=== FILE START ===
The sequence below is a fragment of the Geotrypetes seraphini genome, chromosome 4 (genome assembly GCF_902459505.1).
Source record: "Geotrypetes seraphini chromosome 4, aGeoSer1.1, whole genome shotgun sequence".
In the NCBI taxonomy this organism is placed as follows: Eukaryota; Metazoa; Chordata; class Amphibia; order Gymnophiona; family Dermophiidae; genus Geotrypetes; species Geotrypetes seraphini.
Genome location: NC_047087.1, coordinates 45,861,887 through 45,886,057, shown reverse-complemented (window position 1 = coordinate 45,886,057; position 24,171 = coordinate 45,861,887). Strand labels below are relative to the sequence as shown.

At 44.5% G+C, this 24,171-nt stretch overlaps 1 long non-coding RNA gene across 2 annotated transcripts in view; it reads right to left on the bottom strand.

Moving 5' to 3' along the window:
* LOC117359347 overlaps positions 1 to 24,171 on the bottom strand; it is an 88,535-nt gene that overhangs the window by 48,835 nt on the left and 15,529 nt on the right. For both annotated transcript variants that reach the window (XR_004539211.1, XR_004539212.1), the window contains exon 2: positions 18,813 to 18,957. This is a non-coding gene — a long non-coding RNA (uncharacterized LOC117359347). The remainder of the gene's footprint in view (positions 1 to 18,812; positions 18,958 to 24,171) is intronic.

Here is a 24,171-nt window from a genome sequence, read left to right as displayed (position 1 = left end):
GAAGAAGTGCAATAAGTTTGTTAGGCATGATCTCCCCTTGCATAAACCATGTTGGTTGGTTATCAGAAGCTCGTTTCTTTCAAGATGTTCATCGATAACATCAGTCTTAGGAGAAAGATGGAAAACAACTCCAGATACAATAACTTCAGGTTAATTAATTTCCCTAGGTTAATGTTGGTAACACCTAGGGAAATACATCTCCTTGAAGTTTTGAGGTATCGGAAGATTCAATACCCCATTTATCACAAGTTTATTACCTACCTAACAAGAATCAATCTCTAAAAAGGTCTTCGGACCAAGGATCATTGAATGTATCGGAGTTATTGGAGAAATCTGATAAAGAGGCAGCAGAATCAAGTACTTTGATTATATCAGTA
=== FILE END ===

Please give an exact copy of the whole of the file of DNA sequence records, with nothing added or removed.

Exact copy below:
The sequence below is a fragment of the Geotrypetes seraphini genome, chromosome 4 (genome assembly GCF_902459505.1).
Source record: "Geotrypetes seraphini chromosome 4, aGeoSer1.1, whole genome shotgun sequence".
In the NCBI taxonomy this organism is placed as follows: Eukaryota; Metazoa; Chordata; class Amphibia; order Gymnophiona; family Dermophiidae; genus Geotrypetes; species Geotrypetes seraphini.
Genome location: NC_047087.1, coordinates 45,861,887 through 45,886,057, shown reverse-complemented (window position 1 = coordinate 45,886,057; position 24,171 = coordinate 45,861,887). Strand labels below are relative to the sequence as shown.

At 44.5% G+C, this 24,171-nt stretch overlaps 1 long non-coding RNA gene across 2 annotated transcripts in view; it reads right to left on the bottom strand.

Moving 5' to 3' along the window:
* LOC117359347 overlaps positions 1 to 24,171 on the bottom strand; it is an 88,535-nt gene that overhangs the window by 48,835 nt on the left and 15,529 nt on the right. For both annotated transcript variants that reach the window (XR_004539211.1, XR_004539212.1), the window contains exon 2: positions 18,813 to 18,957. This is a non-coding gene — a long non-coding RNA (uncharacterized LOC117359347). The remainder of the gene's footprint in view (positions 1 to 18,812; positions 18,958 to 24,171) is intronic.

Here is a 24,171-nt window from a genome sequence, read left to right as displayed (position 1 = left end):
GAAGAAGTGCAATAAGTTTGTTAGGCATGATCTCCCCTTGCATAAACCATGTTGGTTGGTTATCAGAAGCTCGTTTCTTTCAAGATGTTCATCGATAACATCAGTCTTAGGAGAAAGATGGAAAACAACTCCAGATACAATAACTTCAGGTTAATTAATTTCCCTAGGTTAATGTTGGTAACACCTAGGGAAATACATCTCCTTGAAGTTTTGAGGTATCGGAAGATTCAATACCCCATTTATCACAAGTTTATTACCTACCTAACAAGAATCAATCTCTAAAAAGGTCTTCGGACCAAGGATCATTGAATGTATCGGAGTTATTGGAGAAATCTGATAAAGAGGCAGCAGAATCAAGTACTTTGATTATATCAGTA